|Do not fly Iberia
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Translated by Rev. Canon Roberts
Book VI Chapter 2: War with the Volscians and Aequi.[389 BC]
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-- They were not, however, long left undisturbed whilst thus considering the best means of restoring the common-wealth after its grievous fall. On the one side, the Volscians, their ancient foes, had taken up arms in the determination to wipe out the name of Rome; on the other side, traders were bringing in reports of an assembly at the fane of Voltumna, where the leading men from all the Etruscan cantons were forming a hostile league. Still further alarm was created by the defection of the Latins and Hernicans. After the Battle of Lake Regillus these nations had never wavered for 100 years in their loyal friendship with Rome.
As so many dangers were threatening on all sides and it became evident the name of Rome was not only held in hatred by her foes, but regarded with contempt by her allies, the senate decided that the State should be defended under the auspices of the man by whom it had been recovered, and that Marcus Furius Camillus should be nominated dictator. He nominated as his Master of the Horse, Gaius Servilius Ahala, and after closing the law courts and suspending all business he proceeded to enroll all the men of military age. Those of the " seniors" who still possessed some vigour were placed in separate centuries after they had taken the military oath.
When he had completed the enrollment and equipment of the army he formed it into three divisions. One he stationed in the Veientine territory fronting Etruria. The second was ordered to form an entrenched camp to cover the City; Aulus Manlius, as military tribune, was in command of this division, whilst Lucius Aemilius in a similar capacity directed the movement against the Etruscans. The third division he led in person against the Volscians and advanced to attack their encampment at a place called Ad Mecium, not far from Lanuvium. They had gone to war in a feeling of contempt for their enemy as they believed that almost all the Roman fighting men had been annihilated by the Gauls, but when they heard that Camillus was in command they were filled with such alarm that they raised a rampart round them and barricaded the rampart with trees piled up round it to prevent the enemy from penetrating their lines at any point.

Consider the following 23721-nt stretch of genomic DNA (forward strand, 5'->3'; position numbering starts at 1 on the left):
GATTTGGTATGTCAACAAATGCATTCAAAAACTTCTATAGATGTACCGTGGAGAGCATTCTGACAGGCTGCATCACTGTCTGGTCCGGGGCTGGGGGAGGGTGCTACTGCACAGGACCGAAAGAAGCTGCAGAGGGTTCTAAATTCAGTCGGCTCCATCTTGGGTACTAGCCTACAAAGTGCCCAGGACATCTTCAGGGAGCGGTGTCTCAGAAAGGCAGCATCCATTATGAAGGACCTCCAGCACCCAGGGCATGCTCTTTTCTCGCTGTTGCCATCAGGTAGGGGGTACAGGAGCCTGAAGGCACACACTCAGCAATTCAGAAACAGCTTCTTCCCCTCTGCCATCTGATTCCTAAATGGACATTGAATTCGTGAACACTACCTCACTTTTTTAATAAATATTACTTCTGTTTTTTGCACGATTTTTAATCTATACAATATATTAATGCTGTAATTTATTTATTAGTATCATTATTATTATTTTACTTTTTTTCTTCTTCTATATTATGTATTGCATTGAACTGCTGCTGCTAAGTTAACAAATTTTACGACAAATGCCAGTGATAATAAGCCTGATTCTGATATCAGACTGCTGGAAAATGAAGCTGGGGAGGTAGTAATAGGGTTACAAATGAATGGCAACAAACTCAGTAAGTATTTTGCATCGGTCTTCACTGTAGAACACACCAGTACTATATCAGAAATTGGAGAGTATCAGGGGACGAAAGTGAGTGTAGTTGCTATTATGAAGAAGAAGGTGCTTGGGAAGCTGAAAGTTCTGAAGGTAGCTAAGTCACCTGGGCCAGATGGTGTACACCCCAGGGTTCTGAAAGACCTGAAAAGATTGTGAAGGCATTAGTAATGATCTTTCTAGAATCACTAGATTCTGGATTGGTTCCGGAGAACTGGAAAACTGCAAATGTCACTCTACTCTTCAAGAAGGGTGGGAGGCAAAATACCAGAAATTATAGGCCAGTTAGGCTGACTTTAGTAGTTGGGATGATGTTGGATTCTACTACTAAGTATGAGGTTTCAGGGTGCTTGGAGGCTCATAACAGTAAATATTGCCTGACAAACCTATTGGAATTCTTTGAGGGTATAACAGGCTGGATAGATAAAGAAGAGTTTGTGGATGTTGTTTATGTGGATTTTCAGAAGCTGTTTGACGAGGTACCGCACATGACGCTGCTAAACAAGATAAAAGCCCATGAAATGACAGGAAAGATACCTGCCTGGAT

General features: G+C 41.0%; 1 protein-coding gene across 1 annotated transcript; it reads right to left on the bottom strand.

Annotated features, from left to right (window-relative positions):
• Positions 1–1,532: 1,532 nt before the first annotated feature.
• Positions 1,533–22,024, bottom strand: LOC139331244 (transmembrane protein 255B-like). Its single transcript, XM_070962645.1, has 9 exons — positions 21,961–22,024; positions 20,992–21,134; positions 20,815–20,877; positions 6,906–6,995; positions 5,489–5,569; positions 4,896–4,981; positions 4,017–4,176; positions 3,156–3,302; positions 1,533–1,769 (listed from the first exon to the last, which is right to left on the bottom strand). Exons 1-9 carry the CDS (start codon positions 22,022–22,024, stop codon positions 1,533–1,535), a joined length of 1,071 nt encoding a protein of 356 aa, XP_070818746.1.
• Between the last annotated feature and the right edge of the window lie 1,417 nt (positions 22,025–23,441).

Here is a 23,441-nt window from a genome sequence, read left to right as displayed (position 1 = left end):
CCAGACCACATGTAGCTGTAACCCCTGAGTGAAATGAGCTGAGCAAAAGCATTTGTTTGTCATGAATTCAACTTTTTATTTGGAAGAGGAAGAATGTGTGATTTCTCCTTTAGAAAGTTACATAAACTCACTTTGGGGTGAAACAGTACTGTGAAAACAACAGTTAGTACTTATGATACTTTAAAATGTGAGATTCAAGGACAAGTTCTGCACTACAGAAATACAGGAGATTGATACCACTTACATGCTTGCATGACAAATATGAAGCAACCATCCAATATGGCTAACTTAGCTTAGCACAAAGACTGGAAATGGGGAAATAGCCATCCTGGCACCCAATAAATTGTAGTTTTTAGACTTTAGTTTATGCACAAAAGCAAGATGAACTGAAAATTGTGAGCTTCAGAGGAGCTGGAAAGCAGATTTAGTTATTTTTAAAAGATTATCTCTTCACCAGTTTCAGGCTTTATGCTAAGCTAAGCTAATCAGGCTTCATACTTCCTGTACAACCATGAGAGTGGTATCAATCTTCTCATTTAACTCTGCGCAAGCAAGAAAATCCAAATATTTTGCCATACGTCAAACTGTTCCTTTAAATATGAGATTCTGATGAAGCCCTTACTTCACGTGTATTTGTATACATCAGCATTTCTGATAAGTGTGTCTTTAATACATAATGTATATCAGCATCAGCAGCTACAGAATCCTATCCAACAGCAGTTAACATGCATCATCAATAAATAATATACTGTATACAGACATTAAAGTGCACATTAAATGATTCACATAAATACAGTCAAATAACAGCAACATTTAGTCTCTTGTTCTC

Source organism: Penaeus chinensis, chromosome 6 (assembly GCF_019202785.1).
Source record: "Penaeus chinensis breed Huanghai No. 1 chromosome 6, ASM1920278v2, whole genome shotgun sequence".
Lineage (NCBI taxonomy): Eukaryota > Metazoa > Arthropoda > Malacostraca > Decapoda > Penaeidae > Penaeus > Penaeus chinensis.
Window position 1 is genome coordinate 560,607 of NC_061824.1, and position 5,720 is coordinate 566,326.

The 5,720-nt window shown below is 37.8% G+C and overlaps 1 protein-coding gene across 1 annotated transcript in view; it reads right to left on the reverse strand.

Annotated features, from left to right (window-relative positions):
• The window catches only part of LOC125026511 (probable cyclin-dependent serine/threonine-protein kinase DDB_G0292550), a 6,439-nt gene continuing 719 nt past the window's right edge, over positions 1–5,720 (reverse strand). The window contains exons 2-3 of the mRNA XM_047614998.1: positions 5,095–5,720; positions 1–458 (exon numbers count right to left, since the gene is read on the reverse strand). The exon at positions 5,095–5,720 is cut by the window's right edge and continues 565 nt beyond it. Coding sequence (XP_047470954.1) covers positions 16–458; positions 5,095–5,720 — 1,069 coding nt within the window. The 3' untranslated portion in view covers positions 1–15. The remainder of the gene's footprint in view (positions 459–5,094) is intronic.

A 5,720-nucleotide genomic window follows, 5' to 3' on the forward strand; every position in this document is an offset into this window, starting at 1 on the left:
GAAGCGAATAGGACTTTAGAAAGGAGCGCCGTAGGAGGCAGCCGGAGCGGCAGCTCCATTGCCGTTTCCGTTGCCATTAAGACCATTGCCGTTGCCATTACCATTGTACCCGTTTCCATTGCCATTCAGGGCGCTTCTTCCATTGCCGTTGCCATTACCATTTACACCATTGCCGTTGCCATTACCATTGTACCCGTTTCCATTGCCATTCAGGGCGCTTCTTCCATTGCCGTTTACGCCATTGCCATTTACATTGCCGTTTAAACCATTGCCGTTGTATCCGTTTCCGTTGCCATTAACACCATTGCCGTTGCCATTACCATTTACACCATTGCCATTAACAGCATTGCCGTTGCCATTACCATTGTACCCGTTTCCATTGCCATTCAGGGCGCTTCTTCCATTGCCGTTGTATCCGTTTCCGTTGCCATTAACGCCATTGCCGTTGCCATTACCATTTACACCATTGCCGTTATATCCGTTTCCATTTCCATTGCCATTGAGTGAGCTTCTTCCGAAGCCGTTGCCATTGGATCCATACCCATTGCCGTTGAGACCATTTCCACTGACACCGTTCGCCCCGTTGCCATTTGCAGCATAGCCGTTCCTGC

As soon as he became aware of this Camillus ordered fire to be thrown on the barricade. The wind happened to be blowing strongly towards the enemy, and so it not only opened up a way through the fire, but by driving the flames into the camp it produced such consternation amongst the defenders, with the steam and smoke and crackling of the green wood as it burnt, that the Roman soldiers found less difficulty in surmounting the rampart and forcing the camp than in crossing the burnt barricade. The enemy were routed and cut to pieces. After the capture of the camp the dictator gave the booty to the soldiers; an act all the more welcome to them as they did not expect it from a general by no means given to generosity. In the pursuit he ravaged the length and breadth of the Volscian territory, and at last after seventy years of war forced them to surrender.